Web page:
Tom Jicha

Tom Jicha grew up in New York City and worked with John Pricci at the short-lived revival of the New York Daily Mirror. Tom moved to Miami in 1972 for a position in the sports department at the now defunct Miami News.

Tom became the TV critic in 1980 and moved to the South Florida Sun Sentinel in 1988. All the while he has kept his hand in sports, including horse racing. He has covered two Super Bowls, a World Series and the Breeders’ Cup at Gulfstream Park.

He's been the Sun Sentinel’s horse racing writer since 2007 as a staff member, and continues to this day as a free-lancer.

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Thursday, October 12, 2017

Three races to look forward to at the Breeders Cup

The beauty of the Breeders' Cup is every race is a beauty. But some are more beautiful than others. Three weeks out, a trio of Breeders' Cup events stand out for their competitiveness and championship implications: the Classic, the Distaff and the Juvenile. The Classic will almost certainly produce the Horse of the Year, best older dirt horse and perhaps the 3-year-old championship. The Distaff should settle the older Filly & Mare division and likely the 3-year-old filly title. The Juvenile will be an East-West showdown with an Eclipse on the line between a pair of colts, whose breeding and running styles should put them at the top of next year's Kentucky Derby contenders.

The Breeders’ Cup Classic will again serve the role it was created to perform. The winner of the final race of Breeders’ Cup weekend on Nov. 4 will be Horse of the Year.

Every year there is conjecture that if this happens and that happens, someone other than the Classic winner could be awarded racing’s biggest prize. With all the preps out of the way, there is only one such possibility this year and it is a remote one. A highly improbable result in the Classic, something like an Arcangues, coupled with a decisive score by Lady Eli in one of the grass races could shift some votes to the extraordinary filly, who came back from death’s door to the top of the game.

But this is primarily a sympathy fueled fantasy. In the real world, defending champion Arrogate, his Pacific Classic conqueror Collected (who actually has a superior record), NTRA poll leader Gun Runner or late developing 3-year-old West Coast will be Horse of the Year.

That any one of the four would be a worthy champion makes this year’s Classic one of the most anticipated in years. There’s plenty of time to dive into the PP’s but it’s never too soon to begin savoring what might be in the Breeders’ Cup.

The Classic is one of three Breeders’ Cup races I am looking forward to for more than betting purposes. The closer on Friday, the Distaff, is another that will settle at least one title, perhaps two.

Stellar Wind is the filly to beat, especially on her home court. However her undefeated season might be over-rated. She beat five opponents in the Apple Blossom, which was a packed field compared to her other two starts. Only four others went in the Clement Hirsch and she had to beat only two in the Beholder Mile.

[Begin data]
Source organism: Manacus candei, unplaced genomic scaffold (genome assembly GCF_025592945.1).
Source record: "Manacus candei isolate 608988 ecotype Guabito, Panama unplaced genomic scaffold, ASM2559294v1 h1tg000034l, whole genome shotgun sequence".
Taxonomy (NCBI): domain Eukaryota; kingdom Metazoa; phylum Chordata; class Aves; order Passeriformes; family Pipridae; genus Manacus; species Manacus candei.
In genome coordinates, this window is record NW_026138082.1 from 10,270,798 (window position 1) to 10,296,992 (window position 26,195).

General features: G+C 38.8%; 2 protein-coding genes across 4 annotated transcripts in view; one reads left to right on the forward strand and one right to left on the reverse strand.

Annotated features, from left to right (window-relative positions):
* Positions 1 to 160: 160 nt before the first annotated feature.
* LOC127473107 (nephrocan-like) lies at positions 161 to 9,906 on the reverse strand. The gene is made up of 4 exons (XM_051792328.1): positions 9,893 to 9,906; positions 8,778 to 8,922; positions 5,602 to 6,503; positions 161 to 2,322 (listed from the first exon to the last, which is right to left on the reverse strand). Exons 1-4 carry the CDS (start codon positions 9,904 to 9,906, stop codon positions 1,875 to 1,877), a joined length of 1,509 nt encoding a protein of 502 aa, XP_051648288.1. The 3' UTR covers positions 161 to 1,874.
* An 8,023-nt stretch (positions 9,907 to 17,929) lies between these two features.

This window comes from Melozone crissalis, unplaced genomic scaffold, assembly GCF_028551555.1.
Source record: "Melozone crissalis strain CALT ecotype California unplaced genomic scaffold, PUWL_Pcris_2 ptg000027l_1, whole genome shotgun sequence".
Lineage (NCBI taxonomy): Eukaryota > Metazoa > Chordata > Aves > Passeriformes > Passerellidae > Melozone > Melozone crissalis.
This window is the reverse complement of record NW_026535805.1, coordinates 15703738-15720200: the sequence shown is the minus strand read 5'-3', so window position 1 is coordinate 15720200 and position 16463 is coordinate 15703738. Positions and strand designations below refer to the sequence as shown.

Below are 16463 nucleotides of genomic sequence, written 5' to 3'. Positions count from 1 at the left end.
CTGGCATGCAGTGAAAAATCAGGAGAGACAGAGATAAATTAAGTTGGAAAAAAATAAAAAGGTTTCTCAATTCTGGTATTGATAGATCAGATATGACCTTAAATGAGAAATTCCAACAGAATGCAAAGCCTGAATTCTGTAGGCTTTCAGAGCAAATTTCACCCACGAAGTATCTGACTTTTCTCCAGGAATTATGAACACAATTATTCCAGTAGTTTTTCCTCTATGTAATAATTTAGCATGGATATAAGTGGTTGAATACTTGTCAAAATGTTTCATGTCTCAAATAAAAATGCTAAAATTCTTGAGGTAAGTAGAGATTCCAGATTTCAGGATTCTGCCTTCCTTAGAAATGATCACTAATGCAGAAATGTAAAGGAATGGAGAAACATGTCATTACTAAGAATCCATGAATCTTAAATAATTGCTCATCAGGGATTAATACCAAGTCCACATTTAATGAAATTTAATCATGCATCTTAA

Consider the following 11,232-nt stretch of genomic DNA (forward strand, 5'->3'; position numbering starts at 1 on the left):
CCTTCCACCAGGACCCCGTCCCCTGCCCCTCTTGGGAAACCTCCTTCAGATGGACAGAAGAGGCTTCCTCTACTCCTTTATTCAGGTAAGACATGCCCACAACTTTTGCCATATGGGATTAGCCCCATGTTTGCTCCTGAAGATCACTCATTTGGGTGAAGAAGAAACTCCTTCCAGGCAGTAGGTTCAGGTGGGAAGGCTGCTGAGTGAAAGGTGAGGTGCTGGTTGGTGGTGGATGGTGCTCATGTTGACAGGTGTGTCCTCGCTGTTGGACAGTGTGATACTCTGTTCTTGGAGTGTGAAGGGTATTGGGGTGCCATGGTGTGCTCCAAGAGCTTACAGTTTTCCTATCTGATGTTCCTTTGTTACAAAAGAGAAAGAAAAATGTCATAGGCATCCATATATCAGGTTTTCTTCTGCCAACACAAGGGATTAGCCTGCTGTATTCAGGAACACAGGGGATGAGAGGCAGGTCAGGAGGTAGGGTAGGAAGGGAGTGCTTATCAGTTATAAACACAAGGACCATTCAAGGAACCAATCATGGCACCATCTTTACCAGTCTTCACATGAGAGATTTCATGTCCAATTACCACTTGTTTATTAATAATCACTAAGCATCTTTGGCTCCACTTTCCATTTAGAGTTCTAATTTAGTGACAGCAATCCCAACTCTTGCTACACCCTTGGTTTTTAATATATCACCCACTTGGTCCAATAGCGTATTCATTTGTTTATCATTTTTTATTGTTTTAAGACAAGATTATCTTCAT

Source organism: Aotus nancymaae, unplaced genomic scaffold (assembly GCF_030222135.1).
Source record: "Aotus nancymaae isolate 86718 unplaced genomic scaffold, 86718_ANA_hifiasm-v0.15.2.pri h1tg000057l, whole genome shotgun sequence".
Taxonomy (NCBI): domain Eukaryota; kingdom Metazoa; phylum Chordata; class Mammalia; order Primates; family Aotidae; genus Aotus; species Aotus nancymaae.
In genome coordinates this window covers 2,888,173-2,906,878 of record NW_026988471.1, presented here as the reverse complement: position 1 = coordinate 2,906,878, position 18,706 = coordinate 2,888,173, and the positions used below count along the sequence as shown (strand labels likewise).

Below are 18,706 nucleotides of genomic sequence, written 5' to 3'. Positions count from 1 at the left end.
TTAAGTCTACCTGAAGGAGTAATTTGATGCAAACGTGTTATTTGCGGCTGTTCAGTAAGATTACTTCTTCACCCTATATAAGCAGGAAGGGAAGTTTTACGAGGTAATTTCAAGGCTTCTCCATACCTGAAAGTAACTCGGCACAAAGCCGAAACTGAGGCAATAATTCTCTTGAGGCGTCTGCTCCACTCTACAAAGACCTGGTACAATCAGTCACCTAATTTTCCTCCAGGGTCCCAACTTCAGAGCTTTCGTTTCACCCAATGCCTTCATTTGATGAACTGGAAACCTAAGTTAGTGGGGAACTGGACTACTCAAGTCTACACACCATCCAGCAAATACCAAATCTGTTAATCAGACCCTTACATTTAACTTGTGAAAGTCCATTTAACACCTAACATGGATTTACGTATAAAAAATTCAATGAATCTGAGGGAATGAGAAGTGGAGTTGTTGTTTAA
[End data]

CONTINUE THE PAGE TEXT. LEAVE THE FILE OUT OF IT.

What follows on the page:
(This affords me another opportunity to renew my suggestion that any stakes with fewer than five starters should drop a grade.)

With Forever Unbridled shipping in off her big win in the Personal Ensign at Saratoga, the Distaff will have East-West implications. Unfortunately, Forever Unbridled has been raced even more sparingly than Stellar Wind, with only a pair of 2017 starts, both wins. But in the Personal Ensign she did something Stellar Wind was unable to do in last season’s Distaff. She ran down Songbird.

Adding to the appeal of the Distaff is the presence of two crack 3-year-olds, Kentucky Oaks champion Abel Tasman and Elate. Abel Tasman got the money by the narrowest of margins when they met in the Coaching Club American Oaks. However, the way she did it, intimidating Elate on the rail for almost an eighth of a mile, left many feeling the result should have been reversed by the stewards.

Subsequent results bolster the argument that the best horse didn’t get the CCAO trophy. Elate spread-eagled the field in the Alabama, which took on more significance when runner up It Tiz Well rebounded to put away Abel Tasman in the Cotillion. Elate followed her Alabama triumph by devastating older fillies in the Beldame. The outcome of their rematch in the Distaff will be a race within the race for 3-year filly honors.

What’s more, it’s not a stretch to say Paradise Woods could steal the title if she comes up big. She buried Abel Tasman in the Santa Anita Oaks and, after two lackluster efforts, ran away with the Grade 1 Zenyatta.

It’s too bad the Distaff is relegated to the Friday card. It deserves a place on Saturday’s main stage.

Bolt d’Oro was virtually conceded the BC Juvenile, Eclipse championship and early favoritism for the 2018 Kentucky Derby off his crushing wins in the Del Mar Futurity and Front Runner.

Then Free Drop Billy, who gave every indication in the Sanford and Hopeful he would get better as the distances get longer, delivered on that promise in the Breeders’ Futurity. Of course, Bolt d’Oro, by Medaglia d’Oro out of an AP Indy mare, also is bred to go the distance and seemed to get stronger with every additional yard in the Front Runner, his first two-turn try.